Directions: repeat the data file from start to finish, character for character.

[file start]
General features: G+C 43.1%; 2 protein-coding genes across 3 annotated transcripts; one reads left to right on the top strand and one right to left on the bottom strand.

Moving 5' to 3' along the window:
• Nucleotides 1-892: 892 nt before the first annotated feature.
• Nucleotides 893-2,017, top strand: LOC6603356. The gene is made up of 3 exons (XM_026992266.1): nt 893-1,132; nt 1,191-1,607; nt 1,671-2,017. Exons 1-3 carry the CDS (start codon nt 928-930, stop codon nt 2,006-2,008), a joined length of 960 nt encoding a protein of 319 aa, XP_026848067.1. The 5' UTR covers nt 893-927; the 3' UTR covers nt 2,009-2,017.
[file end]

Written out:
General features: G+C 43.1%; 2 protein-coding genes across 3 annotated transcripts; one reads left to right on the top strand and one right to left on the bottom strand.

Moving 5' to 3' along the window:
• Nucleotides 1-892: 892 nt before the first annotated feature.
• Nucleotides 893-2,017, top strand: LOC6603356. The gene is made up of 3 exons (XM_026992266.1): nt 893-1,132; nt 1,191-1,607; nt 1,671-2,017. Exons 1-3 carry the CDS (start codon nt 928-930, stop codon nt 2,006-2,008), a joined length of 960 nt encoding a protein of 319 aa, XP_026848067.1. The 5' UTR covers nt 893-927; the 3' UTR covers nt 2,009-2,017.